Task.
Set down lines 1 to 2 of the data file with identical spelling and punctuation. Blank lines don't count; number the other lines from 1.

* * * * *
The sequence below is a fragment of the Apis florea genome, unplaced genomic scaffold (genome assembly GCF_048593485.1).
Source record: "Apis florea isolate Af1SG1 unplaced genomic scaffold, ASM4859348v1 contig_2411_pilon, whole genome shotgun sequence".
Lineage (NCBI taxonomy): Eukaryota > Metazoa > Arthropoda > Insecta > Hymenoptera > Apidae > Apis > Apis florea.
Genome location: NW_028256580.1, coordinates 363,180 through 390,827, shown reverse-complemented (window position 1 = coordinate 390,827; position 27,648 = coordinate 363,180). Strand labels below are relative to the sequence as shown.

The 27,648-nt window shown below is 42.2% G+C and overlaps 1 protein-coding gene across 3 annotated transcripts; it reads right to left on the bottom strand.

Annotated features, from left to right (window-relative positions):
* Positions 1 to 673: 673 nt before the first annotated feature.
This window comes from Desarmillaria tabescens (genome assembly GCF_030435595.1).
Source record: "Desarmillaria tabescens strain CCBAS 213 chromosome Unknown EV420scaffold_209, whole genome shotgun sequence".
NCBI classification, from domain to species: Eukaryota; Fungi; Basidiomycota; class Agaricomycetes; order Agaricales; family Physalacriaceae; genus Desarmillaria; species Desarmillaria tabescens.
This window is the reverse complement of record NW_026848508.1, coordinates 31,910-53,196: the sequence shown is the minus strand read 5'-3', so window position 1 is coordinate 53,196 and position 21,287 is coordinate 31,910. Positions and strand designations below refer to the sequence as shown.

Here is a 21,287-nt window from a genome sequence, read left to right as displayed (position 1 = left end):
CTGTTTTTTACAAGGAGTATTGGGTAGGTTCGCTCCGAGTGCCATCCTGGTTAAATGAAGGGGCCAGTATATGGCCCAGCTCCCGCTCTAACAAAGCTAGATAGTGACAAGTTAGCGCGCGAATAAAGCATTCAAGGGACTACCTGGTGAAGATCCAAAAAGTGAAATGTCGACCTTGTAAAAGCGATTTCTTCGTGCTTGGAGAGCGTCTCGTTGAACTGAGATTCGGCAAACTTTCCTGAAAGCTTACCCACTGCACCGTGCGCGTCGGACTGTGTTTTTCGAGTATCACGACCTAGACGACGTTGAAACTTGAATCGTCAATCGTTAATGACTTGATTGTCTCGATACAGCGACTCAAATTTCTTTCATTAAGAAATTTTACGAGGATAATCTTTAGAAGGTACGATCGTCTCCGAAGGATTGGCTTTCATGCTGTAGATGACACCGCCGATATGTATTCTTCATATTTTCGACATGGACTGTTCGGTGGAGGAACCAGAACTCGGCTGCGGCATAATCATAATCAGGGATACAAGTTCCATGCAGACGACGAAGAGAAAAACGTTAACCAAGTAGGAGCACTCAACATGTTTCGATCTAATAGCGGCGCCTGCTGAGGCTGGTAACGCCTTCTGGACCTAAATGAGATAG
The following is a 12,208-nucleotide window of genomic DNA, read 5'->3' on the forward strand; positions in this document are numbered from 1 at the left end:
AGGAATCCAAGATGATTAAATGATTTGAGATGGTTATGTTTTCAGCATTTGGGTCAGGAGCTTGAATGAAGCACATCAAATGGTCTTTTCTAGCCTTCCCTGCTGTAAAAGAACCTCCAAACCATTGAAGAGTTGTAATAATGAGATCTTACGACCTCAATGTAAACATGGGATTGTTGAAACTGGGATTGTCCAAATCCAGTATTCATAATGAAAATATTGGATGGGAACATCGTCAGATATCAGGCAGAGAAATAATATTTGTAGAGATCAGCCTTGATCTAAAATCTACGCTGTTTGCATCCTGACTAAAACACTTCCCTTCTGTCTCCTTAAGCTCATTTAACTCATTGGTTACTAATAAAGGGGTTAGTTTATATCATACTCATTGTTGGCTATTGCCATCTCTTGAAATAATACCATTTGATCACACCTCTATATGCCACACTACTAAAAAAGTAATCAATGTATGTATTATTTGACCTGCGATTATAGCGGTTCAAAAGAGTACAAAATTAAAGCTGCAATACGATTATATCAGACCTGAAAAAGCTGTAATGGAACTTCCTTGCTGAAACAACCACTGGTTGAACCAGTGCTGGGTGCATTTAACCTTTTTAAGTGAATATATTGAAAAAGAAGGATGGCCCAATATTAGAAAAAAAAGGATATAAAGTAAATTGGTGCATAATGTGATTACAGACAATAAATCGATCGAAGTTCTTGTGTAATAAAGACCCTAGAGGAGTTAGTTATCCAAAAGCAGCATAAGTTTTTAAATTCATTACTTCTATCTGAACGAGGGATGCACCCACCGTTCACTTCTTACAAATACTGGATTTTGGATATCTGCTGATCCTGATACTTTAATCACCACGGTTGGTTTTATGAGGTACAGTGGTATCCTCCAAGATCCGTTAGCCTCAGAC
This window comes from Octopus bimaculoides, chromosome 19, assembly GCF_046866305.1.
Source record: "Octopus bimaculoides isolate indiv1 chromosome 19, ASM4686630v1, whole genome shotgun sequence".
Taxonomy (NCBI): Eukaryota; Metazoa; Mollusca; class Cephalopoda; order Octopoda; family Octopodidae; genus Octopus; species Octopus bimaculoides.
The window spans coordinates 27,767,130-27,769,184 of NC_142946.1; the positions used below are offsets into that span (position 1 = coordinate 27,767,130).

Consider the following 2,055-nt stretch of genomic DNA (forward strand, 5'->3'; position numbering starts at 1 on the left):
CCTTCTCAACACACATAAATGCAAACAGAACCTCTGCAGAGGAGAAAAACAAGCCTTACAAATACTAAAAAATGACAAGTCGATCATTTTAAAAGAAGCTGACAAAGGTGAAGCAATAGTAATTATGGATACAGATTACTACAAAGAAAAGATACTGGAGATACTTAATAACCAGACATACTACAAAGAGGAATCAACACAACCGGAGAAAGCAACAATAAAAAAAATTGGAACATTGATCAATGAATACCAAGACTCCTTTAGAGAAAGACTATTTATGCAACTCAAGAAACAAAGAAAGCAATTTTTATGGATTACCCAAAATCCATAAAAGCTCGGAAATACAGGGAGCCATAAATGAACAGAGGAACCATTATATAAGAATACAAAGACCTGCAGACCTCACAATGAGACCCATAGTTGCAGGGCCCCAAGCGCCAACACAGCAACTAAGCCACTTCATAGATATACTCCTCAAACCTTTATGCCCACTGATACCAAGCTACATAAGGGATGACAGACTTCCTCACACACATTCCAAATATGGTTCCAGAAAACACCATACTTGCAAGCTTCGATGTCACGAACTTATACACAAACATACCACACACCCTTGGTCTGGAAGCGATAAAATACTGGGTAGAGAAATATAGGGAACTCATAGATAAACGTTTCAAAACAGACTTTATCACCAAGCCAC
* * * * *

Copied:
The sequence below is a fragment of the Apis florea genome, unplaced genomic scaffold (genome assembly GCF_048593485.1).
Source record: "Apis florea isolate Af1SG1 unplaced genomic scaffold, ASM4859348v1 contig_2411_pilon, whole genome shotgun sequence".